Attn: Gardeners. Give Us Your Bounty!

romaine from notfromsunnybrookfarm's yarden

OK, all you happy gardeners out there, merrily tending your runaway beds of tomatoes, cucumbers and squash. What on earth can you do with all this bounty? Please consider selling your excess vegetables to rogueApron! We would love for our dollars circulate right back into the community and have fresh, local and organic vegetables for our meals!

Announcing, then, the rogueApron Buy & Barter Program!

Please contact us at so we can get a sense for what you might have and when!

You’re the best!

Lady Rogue

A Dinner and A Thank You

Thank you dinner

A spiral of sesame marinated cucumbers grew in Rebecca Notofsunnybrookfarm’s garden; their thin crunch a welcome contrast to the spicy chipotle creamed potato, corn and spinach. Sharp basil, and the heft of Decimal Place goat feta contrast the slow lingering burn of the chipotle; corn kernels roasted then fried pop in my mouth. Sweet Whipporrwill sungolds tomatoes squish open with glee as I devour the last bits of the quiche; niman ham, leeks, and poblano.

It is a spicy meal – not one I would serve to guests; the sesame and basil offputting to the familiar Southwestern spices I crave.

It is a Georgian meal. Goats milked by my friend Christi lent the tang to the potatoes and the quiche; the feta Mary made was my guilty indulgence. My friend Margie drove all over Athens and back for my leeks, my spinach, my potatoes, my corn, my tomatoes – it is her relationship with the farms has me full. My friend Amy delivered this bounty while I napped.

And today I spent on a long field trip with my friend Duane, sourcing meats for the next dinner, scouting out locations, and gleefully scheming the details.

This has been a happy day, full of ideas from my talk with my friend Judith about the upcoming communal picnic in Piedmont Park, to help bring this experience to school lunchrooms.

It is not often in life that we find ourselves with such an abundance of luck. I wanted to take a moment to thank all of you for supporting rogueApron.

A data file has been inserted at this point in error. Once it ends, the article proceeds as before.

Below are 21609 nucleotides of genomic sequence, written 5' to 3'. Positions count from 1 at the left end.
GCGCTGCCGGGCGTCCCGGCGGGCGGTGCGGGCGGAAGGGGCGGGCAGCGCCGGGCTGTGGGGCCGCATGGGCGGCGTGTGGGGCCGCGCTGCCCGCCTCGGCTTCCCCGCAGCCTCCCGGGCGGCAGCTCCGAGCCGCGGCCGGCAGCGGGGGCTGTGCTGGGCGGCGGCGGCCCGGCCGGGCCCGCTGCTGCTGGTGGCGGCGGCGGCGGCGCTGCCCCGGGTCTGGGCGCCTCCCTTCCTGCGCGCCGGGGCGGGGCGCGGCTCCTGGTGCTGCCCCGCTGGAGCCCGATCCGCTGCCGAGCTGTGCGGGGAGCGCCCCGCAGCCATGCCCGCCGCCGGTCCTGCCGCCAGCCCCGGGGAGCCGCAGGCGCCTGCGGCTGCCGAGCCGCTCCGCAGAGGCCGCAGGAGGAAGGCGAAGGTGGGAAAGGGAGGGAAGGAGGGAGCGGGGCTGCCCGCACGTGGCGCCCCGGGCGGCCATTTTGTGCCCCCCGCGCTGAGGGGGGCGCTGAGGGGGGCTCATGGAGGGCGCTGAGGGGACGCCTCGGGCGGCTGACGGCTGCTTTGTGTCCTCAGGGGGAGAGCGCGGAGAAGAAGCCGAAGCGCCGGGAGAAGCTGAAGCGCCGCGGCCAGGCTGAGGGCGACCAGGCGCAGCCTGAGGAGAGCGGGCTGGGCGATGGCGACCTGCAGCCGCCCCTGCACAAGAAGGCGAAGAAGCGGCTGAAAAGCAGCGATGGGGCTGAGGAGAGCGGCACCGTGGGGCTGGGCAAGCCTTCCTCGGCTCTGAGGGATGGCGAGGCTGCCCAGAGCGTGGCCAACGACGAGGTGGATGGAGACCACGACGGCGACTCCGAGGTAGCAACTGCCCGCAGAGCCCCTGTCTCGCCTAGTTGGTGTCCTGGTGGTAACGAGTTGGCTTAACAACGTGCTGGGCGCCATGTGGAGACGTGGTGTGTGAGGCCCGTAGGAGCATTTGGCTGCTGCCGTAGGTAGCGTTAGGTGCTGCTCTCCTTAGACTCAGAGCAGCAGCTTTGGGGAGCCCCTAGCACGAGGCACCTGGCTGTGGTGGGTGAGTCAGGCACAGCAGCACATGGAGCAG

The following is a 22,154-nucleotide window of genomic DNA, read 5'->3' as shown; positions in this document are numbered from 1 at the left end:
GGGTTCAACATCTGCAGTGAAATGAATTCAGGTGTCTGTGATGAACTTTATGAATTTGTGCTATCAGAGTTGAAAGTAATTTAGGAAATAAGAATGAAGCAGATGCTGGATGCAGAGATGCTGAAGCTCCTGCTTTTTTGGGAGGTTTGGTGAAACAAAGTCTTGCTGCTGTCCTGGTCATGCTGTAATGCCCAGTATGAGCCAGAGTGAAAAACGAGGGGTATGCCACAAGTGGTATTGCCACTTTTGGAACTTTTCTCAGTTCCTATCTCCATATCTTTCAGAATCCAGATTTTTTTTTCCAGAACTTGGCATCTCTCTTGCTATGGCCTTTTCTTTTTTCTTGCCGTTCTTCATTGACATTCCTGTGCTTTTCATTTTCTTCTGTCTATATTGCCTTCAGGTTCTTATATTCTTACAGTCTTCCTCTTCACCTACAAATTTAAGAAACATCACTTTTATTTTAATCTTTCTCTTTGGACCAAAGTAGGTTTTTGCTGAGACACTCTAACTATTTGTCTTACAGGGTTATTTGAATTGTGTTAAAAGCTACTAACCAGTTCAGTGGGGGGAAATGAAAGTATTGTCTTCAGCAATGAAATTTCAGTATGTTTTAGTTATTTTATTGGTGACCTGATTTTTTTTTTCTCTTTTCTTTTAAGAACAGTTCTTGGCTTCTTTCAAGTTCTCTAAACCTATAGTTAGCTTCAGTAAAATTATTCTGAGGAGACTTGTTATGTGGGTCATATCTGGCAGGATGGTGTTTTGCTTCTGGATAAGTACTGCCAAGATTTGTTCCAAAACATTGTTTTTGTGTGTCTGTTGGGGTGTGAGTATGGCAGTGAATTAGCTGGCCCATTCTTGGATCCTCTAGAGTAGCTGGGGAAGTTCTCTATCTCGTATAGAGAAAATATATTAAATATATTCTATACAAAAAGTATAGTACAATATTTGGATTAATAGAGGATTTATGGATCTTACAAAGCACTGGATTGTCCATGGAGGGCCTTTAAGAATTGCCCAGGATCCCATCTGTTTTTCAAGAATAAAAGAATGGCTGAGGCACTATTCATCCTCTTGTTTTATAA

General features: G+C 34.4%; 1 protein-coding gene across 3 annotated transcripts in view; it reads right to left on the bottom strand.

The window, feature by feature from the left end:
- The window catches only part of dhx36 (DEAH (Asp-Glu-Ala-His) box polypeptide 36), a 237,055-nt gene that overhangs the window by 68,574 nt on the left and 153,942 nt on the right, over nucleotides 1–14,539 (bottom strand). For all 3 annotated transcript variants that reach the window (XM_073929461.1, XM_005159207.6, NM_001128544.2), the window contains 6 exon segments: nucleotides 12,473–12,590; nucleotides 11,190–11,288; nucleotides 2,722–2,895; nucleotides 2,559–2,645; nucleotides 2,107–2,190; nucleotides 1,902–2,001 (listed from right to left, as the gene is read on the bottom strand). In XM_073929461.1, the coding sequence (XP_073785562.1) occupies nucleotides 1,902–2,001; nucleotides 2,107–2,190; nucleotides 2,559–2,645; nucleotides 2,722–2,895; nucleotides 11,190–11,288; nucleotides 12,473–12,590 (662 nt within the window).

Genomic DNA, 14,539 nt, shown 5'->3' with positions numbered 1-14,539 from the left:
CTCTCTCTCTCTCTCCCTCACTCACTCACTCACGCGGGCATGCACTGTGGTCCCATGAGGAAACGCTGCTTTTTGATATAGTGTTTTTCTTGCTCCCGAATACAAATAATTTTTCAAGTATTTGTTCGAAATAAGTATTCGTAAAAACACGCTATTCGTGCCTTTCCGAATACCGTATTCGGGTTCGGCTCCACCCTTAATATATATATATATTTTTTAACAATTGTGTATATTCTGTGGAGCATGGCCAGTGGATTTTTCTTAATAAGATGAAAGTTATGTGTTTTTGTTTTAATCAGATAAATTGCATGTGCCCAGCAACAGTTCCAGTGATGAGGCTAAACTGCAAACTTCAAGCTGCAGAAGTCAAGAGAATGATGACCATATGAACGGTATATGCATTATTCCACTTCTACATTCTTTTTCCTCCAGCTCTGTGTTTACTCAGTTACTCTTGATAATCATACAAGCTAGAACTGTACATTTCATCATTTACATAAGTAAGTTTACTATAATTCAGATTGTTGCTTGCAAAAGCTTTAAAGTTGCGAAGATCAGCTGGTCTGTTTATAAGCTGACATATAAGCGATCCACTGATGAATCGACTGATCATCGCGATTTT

I never could have imagined being here.

Neat idea: arts

So, all you home gardeners out there have been sweating the recent cold snaps … but what happens this summer, when you’re deluged with tomatoes and cukes? (Besides of course bringing them to a rogueApron dinner … ), a two-week old site out of San Fran, aims to connect home gardeners with folks looking to swap or sell their excess. Right now the site is bare of Atlantans, but that’s sure to change as word gets out. Let us know if you sign up!

Check out a sample posting of Floridian homegrown lettuce. Yums.

Thanks to Lissa Smith for the tip!

rogueApron joins Chef to School program

rogueApron is excited to announce a forthcoming partnership with the Chef to School program. Basically: food-loving chefs and cooks show kids that local vegetables are delicious with in-school cooking demonstrations. The kids love exploring their senses through food and getting involved with prep – and they are way more likely to grow up to make healthy food choices!

Many individual programs are getting started … partnerships where schools have local gardens, and ones in which kids have very little access to fresh food.

rogueApron will be planning some alliances soon, so be on the lookout for opportunities to join us.

Thanks go to Nichole Lupo and Seth Freedman, of Seeds of Nutrition, and Erin Croom, the Farm to School coordinator for Georgia Organics for their hard work in organizing! It’s a great program – if you’d like to get involved, email Nichole Lupo at!

More info and pictures

Georgia Organics Chef to School Program
Farmer Joe of Love is Love Farms and Michael Wall of Georgia Organics. The kids just eat up Joe’s positive energy.

Georgia Organics Chef to School Program
Atlanta’s food glitterati tours the school garden.

Georgia Organics Chef to School Program
Georgia Organics’ Erin Croom goes over the program with volunteer chefs. She’s a super nice lady, and so full of energy for the project.

Georgia Organics Chef to School Program
It’s not a whole lot now, but the kids at Neighborhood Charter School in Grant Park are very excited to grow their garden.

Georgia Organics Chef to School Program
Planted with such care. The kids we worked with today were thrilled to report that potatoes would be popping up this summer.

rogueApron’s Dirt to Table Dinner

rogueApron is very excited to announce that we’ll be putting together a dirt to table dinner this summer at Harvest Farms in East Atlanta. As you can check from this really-well-done video (ahem), young farmer Collins Davis is really starting from dirt. Located within the perimeter on Bouldercrest road in East Atlanta, the Harvest Farm is an ambitious project that plans to wed a sustainable, organic farm with an eco-friendly housing development. We wish them the best of luck as they break ground and sow seeds.